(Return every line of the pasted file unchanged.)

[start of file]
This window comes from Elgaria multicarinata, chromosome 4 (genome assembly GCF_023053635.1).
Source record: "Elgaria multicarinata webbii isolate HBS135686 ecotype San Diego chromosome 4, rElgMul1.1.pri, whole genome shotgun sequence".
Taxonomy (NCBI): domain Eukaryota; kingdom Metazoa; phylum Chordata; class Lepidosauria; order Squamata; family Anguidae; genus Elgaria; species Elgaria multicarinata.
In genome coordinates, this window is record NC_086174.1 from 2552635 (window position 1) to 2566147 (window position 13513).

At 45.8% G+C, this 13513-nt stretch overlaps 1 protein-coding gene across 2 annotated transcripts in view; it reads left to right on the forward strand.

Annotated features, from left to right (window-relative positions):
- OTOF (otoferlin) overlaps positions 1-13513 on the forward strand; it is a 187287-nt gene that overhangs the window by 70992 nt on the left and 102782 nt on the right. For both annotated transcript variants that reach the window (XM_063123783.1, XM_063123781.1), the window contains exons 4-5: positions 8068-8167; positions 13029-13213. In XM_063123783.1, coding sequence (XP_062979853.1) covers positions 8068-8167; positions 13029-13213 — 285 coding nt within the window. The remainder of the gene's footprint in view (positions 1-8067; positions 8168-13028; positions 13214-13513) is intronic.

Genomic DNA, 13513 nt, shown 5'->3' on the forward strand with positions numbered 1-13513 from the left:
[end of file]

This window comes from Elgaria multicarinata, chromosome 4 (genome assembly GCF_023053635.1).
Source record: "Elgaria multicarinata webbii isolate HBS135686 ecotype San Diego chromosome 4, rElgMul1.1.pri, whole genome shotgun sequence".
Taxonomy (NCBI): domain Eukaryota; kingdom Metazoa; phylum Chordata; class Lepidosauria; order Squamata; family Anguidae; genus Elgaria; species Elgaria multicarinata.
In genome coordinates, this window is record NC_086174.1 from 2552635 (window position 1) to 2566147 (window position 13513).

At 45.8% G+C, this 13513-nt stretch overlaps 1 protein-coding gene across 2 annotated transcripts in view; it reads left to right on the forward strand.

Annotated features, from left to right (window-relative positions):
- OTOF (otoferlin) overlaps positions 1-13513 on the forward strand; it is a 187287-nt gene that overhangs the window by 70992 nt on the left and 102782 nt on the right. For both annotated transcript variants that reach the window (XM_063123783.1, XM_063123781.1), the window contains exons 4-5: positions 8068-8167; positions 13029-13213. In XM_063123783.1, coding sequence (XP_062979853.1) covers positions 8068-8167; positions 13029-13213 — 285 coding nt within the window. The remainder of the gene's footprint in view (positions 1-8067; positions 8168-13028; positions 13214-13513) is intronic.

Genomic DNA, 13513 nt, shown 5'->3' on the forward strand with positions numbered 1-13513 from the left: